what is variable change

What is Variable Change?

Learn about Variable change with Kevin Spacey!
21 2008

Movie Case Study

The movie scene shows the professor playing the Monty Hall game with his students. Monty Hall was a Canadian game show where the host would offer the contestants 3 doors. One of the doors would have a luxury car behind it while the other two had goats. The contestant would obviously want to open the door with a car behind it instead of a goat. Ben bases his answer of door choices on variable change.

This blog, Learning Perspectives will explore the meaning of Variable change.

What is Variable Change?

Variable Change in Statistics helps in solving this Monty Hall problem. This problem calls for you to not consider your emotions and only use logic like all problems in Maths and Statistics.

So what emotions am I talking about? I’m talking about emotions of greed, impatience, and selfishness. If you’re able to put a lid on these emotions and not act on them, this problem is easy to solve with logic. As mentioned, the host will ask the contestant to pick a door out of 3 doors, once you pick a door, say door#2, the Host will open another door say door#1 to show there’s a goat behind the door.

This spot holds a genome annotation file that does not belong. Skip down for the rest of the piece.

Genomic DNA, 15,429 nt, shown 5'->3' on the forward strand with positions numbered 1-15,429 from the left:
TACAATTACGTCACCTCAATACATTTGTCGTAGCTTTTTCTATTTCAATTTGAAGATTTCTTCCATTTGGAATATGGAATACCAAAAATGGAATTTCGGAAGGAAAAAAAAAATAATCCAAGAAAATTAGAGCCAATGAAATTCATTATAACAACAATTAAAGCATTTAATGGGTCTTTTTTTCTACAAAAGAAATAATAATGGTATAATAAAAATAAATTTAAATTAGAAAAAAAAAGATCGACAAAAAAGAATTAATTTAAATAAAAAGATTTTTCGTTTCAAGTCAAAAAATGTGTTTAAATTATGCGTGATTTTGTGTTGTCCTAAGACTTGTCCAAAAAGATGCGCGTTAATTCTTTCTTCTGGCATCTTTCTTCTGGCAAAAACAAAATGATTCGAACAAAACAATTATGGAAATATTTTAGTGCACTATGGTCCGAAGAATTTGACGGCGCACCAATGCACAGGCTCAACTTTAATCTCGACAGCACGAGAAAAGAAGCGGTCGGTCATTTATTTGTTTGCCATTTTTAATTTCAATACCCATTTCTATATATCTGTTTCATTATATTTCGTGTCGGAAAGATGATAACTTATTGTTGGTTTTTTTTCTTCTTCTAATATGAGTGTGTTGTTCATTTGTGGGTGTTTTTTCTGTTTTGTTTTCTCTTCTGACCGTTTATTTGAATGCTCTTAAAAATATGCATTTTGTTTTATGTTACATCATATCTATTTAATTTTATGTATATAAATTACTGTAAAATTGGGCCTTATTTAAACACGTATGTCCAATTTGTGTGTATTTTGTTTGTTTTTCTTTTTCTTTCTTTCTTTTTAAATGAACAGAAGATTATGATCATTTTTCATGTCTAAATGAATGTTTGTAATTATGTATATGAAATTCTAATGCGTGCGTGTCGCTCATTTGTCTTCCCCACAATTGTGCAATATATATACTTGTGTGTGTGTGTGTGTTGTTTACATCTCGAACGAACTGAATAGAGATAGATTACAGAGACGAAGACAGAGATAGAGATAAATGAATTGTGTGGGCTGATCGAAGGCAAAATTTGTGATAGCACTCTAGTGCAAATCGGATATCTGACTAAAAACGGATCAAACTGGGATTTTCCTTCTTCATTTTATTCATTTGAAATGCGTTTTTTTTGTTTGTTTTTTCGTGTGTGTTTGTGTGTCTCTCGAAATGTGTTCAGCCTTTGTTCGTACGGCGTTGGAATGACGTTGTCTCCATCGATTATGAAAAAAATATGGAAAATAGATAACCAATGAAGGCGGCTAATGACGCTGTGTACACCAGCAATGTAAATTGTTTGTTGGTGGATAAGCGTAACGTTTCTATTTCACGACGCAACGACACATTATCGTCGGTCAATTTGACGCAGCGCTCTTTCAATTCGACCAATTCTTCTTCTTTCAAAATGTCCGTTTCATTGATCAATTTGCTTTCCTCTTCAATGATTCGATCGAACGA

Three types of doors

Now he will give the contestant an option to either stay with their earlier choice i.e. door no. 2 or switch to door no. 3. Now as a contestant, you might think there is a 50% chance that you might win or lose. But that isn’t the case, let’s understand how.

what is variable change?

When you are offered 3 doors, you have a 1/3 chance with a door you picked (i.e. door 2), i.e. 33% chance to win the car.

Now that means the other 2 doors, i.e. door 1 and door 3 have a 2/3rd or 66.67% chance they have the car in them. Now, Monty Hall would open door 1 to show you that there’s a goat behind it. The host will now ask you to either switch or stay with the door selected earlier. (i.e. door 2)

Well, according to variable change one should always switch, since both door 1 and door, 3 had a 2/3rd chance of winning, and once door 1 was revealed to have a goat behind it. Door 3 automatically becomes preferable as door 1 has a 33.33% chance of winning while door 3 now has a 66.67% chance of winning.

A contestant is faced with a 50% chance of winning is actually an illusion. He/ She is faced with a 66.67% chance of winning. Hence, as a contestant, one should always switch as it increases the chances of winning.

Understand Variable Change with a Video

Variable Change

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